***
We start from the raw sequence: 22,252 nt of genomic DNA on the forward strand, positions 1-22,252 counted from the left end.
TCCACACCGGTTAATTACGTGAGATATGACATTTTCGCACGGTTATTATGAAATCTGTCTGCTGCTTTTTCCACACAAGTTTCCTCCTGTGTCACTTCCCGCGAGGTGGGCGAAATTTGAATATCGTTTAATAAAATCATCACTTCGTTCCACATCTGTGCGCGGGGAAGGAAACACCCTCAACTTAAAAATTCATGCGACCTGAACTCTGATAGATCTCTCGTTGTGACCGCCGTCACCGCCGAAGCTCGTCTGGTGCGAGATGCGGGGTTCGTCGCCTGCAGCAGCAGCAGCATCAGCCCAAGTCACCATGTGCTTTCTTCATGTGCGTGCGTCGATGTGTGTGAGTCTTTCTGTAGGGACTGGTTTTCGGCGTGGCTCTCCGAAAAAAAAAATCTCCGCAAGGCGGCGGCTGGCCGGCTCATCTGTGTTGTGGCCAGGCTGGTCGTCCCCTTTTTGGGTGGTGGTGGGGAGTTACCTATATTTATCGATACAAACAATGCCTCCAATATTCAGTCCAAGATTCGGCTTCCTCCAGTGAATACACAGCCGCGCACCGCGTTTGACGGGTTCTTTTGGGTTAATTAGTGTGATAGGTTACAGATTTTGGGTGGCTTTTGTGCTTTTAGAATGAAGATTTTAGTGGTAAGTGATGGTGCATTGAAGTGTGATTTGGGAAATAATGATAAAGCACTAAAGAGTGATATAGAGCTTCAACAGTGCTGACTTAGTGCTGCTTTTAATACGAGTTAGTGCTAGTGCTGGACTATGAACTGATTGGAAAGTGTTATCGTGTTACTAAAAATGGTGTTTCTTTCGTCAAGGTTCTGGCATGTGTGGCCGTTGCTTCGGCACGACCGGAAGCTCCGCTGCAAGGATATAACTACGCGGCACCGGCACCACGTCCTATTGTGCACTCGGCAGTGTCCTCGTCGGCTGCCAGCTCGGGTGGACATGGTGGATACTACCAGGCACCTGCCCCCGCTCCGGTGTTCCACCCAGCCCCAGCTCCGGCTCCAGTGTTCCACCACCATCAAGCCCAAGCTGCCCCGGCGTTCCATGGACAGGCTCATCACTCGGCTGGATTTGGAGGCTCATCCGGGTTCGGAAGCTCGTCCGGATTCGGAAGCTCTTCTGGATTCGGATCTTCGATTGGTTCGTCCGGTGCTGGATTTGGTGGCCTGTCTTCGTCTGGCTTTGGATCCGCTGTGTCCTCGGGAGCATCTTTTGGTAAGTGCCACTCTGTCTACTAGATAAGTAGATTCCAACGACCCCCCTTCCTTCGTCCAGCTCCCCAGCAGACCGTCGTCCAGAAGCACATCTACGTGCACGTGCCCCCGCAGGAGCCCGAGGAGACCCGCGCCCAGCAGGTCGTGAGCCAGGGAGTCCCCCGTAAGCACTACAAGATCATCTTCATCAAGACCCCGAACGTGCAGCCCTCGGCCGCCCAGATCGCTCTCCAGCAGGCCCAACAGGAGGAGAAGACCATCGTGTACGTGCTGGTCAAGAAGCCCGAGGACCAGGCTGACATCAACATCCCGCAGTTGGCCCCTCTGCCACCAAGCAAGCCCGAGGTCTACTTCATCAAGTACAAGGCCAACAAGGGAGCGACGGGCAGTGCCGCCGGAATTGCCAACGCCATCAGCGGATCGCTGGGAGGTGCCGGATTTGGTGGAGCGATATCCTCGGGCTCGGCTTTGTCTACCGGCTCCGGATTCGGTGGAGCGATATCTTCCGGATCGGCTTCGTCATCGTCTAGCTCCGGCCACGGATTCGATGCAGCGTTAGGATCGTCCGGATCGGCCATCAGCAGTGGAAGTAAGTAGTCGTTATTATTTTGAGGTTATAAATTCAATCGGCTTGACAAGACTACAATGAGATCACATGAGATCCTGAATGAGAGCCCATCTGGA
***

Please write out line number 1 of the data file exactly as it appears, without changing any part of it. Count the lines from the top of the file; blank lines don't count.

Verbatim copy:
We start from the raw sequence: 22,252 nt of genomic DNA on the forward strand, positions 1-22,252 counted from the left end.